Celiac Disease

Adverse Reaction to Wheat (ARF)

Another recent addition to wheat sensitivity beyond Celiac disease, DH , gluten, wheat allergy & non- celiac wheat sensitivity is called adverse reaction to wheat.

In industrialized nations such as the United States, the United Kingdom, and Germany, approximately 20% of the population has been reported to experience Adverse Reactions to Food (ARF) with wheat, nuts, fruits, and milk among the most common triggers . Most ARF are not mediated by the immune system, such as lactose intolerance which is the most common ARF worldwide . ARF may result in both gastrointestinal symptoms and/or extra-intestinal symp- toms. Gastrointestinal food allergies (an IgE immune response) do exist in both children and adults but the majority of symptoms from ARF are due to non-immunologic reactions to foods . Although immunoglobulin testing of antibodies to food proteins (IgE, IgG, IgA, IgM) is of clinical value in identifying an adverse reaction, exclusive use of such testing may be limiting.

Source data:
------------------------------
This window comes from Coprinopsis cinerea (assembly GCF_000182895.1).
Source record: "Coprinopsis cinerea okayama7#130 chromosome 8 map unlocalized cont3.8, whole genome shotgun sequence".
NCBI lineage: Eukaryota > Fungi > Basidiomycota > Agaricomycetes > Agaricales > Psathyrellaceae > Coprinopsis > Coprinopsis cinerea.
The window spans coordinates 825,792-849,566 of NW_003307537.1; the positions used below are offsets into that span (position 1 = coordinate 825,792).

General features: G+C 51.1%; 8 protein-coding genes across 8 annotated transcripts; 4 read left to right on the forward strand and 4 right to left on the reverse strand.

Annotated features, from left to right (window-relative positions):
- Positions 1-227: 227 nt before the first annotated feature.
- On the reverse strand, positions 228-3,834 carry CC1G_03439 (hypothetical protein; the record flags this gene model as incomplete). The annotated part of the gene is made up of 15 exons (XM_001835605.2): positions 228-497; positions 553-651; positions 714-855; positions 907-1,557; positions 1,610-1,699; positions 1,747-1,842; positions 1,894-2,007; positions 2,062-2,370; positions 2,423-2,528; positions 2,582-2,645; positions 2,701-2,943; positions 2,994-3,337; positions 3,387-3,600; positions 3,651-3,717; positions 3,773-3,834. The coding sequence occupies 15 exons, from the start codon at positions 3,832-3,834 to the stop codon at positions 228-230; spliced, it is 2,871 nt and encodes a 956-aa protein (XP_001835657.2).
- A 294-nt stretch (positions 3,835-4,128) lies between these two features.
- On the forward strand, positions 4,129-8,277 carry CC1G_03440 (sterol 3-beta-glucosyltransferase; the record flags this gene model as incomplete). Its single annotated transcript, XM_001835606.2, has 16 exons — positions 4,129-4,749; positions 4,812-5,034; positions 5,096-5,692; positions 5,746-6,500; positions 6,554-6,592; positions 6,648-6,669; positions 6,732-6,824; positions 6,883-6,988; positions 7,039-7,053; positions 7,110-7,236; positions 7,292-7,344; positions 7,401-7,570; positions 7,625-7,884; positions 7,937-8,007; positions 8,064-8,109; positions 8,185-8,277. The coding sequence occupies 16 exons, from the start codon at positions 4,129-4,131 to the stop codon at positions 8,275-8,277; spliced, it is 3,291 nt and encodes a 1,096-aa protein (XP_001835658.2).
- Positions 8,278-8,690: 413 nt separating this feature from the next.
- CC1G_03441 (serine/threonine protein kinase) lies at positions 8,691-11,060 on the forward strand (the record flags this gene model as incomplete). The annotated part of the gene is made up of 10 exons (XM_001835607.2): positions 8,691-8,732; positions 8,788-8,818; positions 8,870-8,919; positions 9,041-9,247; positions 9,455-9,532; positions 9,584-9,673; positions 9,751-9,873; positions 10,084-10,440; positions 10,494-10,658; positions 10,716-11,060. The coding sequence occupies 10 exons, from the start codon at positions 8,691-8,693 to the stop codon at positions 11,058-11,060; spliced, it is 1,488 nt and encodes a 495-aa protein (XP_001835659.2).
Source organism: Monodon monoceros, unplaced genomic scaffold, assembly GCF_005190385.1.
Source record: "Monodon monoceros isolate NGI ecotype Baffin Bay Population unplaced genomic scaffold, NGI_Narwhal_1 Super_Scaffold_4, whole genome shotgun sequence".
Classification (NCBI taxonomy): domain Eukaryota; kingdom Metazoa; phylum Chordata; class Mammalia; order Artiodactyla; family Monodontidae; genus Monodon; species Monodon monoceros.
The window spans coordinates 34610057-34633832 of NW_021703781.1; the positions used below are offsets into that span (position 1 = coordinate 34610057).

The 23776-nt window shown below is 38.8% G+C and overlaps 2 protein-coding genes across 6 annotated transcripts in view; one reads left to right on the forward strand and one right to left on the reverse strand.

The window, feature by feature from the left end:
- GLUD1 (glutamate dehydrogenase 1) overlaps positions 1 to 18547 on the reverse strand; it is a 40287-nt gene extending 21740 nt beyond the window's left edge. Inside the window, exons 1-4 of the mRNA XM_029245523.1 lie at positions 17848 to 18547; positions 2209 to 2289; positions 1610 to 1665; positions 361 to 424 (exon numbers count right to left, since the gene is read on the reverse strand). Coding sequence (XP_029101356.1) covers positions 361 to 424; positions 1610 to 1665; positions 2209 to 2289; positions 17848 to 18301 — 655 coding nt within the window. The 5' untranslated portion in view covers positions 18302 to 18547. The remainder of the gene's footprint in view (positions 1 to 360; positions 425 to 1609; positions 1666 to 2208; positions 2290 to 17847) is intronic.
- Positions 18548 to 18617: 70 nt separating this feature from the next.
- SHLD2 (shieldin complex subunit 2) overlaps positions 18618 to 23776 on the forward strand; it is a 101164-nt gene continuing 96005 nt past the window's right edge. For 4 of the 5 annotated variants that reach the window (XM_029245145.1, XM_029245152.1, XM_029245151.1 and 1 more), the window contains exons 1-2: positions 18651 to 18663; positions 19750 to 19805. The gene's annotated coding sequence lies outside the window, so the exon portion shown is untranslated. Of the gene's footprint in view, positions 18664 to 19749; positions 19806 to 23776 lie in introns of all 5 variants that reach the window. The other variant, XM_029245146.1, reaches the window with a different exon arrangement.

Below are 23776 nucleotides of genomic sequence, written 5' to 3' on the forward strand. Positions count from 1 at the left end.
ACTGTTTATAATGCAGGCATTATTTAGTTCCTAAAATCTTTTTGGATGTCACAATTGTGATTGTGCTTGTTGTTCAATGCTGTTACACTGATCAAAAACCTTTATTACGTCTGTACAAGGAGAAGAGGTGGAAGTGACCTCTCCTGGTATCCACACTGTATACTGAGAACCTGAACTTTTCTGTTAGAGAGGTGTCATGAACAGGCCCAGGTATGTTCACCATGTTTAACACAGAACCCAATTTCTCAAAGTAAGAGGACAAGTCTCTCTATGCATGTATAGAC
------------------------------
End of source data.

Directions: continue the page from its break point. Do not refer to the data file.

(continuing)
ARF is a term which highlights the fact that wheat gluten may not be the only culprit in triggering reactions . At this point, research. suggests that many other components other than gluten could be triggering the immune reaction . Gluten is a clear culprit in the case of celiac disease. Other potential culprits include amylase-trypsin inhibitors (ATIs), wheat germ agglutinin WGA, and fructans (found in FODMAPs). Each of these contain gluten, but gluten may not be the cause of the syndrome.


1: Al-Toma A, Volta U, Auricchio R, Castillejo G, Sanders D, Cellier C, Mulder CJ, Lundin KAE. European Society for the Study of Coeliac Disease (ESsCD) guideline for coeliac disease and other gluten-related disorders. United European Gastroenterol J. 2019. Doi: 10.1177/2050640619844125.

2: Uhde, et al., (2016). Intestinal cell damage and systemic immune activation in individuals reporting sensitivity to wheat in the absence of coeliac disease. BMJ Journals, 65(12), 1930-1937. doi:10.1136/gutjnl-2016- 311964
(http://gut.bmj.com/content/early/2016/07/21/gutjnl-2016- 311964.full)